The technology used in virtual classrooms is convenient and easy to use. In most cases, it is a question of using a webinar software with training-specific features, whereby several users can be connected at the same time to the internet, and electronically replicate everything that would happen in a physical, real classroom. Webinars allow participants to benefit from advanced interaction and sharing tools. In this way, they can collaborate through chats, forums and social networks. Lately, many software solutions also offer virtual reality or augmented reality features, providing even more a completely immersive experience for users.
Virtual classrooms aim at imparting training courses that interest students who are distant from each other, or far from the school, or from the physical location where the teacher works. In addition to logistical features, a virtual classroom can meet goals that concern training effectiveness and thus improve the learning experience.
The virtual classroom also fulfils the task of fostering continuous training (lifelong learning), which involves a large part of the active population nowadays.
Furthermore, its characteristics are making it a popular option also for corporate training or information.
The extended classroom is an extension of the traditional classroom, which is made possible through simple technologies that can be used by everyone. In an extended classroom, the teacher can lecture in the classroom, but students can participate either in the classroom or remotely, i.e. online, as is commonly said, while maintaining interaction and listening ability.
The difference with the virtual classroom concerns the mix of real and digital elements: in the extended classroom, students can be present in the traditional classroom, live, while all others are remotely connected.
As with virtual classrooms, extended classrooms rely on webinar software with specific features for online learning, which allows the teacher and participants to interact, communicate, view and discuss presentations, engage in collaborative projects, in an online environment in real time (synchronous formation).
Here, too, the creation of an extended classroom allows to closely mimic what would happen in a physical class. Moreover, it offers advanced interaction and sharing tools for a seamless blend with the students’ current habits. The software, therefore, should be equipped with more performing tools, specific for distance learning, which go beyond chat, forum, raised hand, show your status (I agree, I disagree, ask to intervene in audio/video).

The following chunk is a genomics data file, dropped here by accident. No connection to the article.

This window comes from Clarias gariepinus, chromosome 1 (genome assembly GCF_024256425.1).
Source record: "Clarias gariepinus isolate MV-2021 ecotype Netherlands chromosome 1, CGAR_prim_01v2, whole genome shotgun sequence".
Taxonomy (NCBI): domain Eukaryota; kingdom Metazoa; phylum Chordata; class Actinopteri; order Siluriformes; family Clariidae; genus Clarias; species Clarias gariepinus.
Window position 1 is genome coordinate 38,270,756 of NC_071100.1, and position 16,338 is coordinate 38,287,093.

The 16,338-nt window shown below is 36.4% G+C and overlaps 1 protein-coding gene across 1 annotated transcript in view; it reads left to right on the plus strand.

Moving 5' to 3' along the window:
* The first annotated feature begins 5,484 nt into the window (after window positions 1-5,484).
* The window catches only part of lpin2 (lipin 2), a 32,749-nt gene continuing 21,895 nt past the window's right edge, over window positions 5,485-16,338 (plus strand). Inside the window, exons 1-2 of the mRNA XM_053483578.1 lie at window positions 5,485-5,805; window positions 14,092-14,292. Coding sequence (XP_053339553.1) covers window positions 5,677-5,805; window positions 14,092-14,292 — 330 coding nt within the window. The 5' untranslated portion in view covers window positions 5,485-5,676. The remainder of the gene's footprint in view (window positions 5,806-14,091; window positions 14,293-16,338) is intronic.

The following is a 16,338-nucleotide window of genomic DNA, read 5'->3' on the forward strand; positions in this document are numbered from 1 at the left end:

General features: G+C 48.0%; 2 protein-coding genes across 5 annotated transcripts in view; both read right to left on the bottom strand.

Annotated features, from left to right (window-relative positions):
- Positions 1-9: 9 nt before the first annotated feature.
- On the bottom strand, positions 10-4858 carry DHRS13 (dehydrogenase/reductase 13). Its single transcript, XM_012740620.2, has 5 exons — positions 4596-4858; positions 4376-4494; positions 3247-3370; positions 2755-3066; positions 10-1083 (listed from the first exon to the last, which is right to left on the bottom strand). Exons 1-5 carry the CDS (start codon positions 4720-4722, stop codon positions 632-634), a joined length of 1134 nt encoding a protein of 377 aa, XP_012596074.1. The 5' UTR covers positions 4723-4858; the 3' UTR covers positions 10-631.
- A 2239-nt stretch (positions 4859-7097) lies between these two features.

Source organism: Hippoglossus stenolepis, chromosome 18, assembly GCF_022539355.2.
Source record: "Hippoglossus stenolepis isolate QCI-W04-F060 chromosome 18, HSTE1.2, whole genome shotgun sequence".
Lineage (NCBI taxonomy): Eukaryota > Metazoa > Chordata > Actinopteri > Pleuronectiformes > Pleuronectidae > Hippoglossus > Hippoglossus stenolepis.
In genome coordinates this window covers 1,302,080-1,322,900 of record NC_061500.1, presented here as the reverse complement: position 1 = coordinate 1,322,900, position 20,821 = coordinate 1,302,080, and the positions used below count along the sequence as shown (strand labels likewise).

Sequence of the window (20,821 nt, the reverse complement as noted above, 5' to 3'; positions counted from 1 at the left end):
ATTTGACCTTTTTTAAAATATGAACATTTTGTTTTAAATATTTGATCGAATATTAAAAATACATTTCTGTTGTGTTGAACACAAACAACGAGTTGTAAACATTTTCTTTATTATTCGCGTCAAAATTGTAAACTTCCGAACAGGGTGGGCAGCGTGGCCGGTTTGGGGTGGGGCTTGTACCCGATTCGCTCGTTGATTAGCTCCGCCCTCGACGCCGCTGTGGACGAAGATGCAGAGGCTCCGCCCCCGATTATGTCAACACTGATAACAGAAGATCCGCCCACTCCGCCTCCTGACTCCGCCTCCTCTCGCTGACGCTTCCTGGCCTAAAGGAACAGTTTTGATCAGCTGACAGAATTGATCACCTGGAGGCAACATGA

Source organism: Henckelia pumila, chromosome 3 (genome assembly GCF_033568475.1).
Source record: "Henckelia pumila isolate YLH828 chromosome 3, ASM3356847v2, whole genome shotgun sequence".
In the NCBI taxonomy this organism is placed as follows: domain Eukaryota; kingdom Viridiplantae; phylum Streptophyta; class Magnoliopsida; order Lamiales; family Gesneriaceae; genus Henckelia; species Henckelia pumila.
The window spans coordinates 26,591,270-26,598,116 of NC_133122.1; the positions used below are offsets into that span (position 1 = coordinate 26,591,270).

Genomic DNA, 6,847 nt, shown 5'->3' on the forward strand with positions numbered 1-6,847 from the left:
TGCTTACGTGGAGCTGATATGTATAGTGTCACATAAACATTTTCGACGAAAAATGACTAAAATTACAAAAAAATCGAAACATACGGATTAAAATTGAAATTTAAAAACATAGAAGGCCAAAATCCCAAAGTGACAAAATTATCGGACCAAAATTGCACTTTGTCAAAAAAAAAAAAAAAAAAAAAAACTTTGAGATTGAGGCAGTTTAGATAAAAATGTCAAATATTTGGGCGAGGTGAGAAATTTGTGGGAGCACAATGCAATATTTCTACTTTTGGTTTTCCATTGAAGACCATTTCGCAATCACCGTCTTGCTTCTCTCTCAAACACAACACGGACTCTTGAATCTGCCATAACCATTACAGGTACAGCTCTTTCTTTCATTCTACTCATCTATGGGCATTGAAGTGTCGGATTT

Purpose of an extended classroom
Extended classrooms aim to significantly expand the number of places available for learners. The concept of “number of seats” becomes thus meaningless, allowing hundreds or even thousands of participants to attend training from their preferred location
Of course, just like in live classrooms, the protagonist of the whole process is interaction. During a webinar in the extended classroom, the interaction and involvement of learners are guaranteed: participants can thus chat, use audio and video to intervene, ask questions directly to the teacher, answer questionnaires, participate in surveys, request and – if allowed – work all together on the teacher’s presentation.
Add to this that, in a real class, whether large or small, it can be hard for a teacher to monitor each student, assess their individual attention, learning retention, qualities and talents. A plethora of information that the extended classroom creates and makes available to the trainer.
With extended classrooms, both for online and remote users, trainers may:
- be sure that the user has followed the lesson
- have feedback that the user has actually retained a good percentage of the topics covered (learning retention), through the compilation of surveys, tests, quizzes, and live interviews
- be sure that a username and an email correspond to a real person and to a specific individual
- following the previous points, validate the training, also towards third parties.
In conclusion, we have seen that in a society characterised by “onlife” and other scenarios related to current health emergencies, it is possible to use webinars as a learning environment, provided the conditions for effective training are met: centrality of the user, maximum interaction, involvement, and active learner participation. Software can also give rise to specific developments such as virtual classroom and extended classroom, virtual learning environments that are increasingly widespread. In terms of learning, and for the sake of completeness, we should also point out herein the increasing use of webinars for conferences and training events.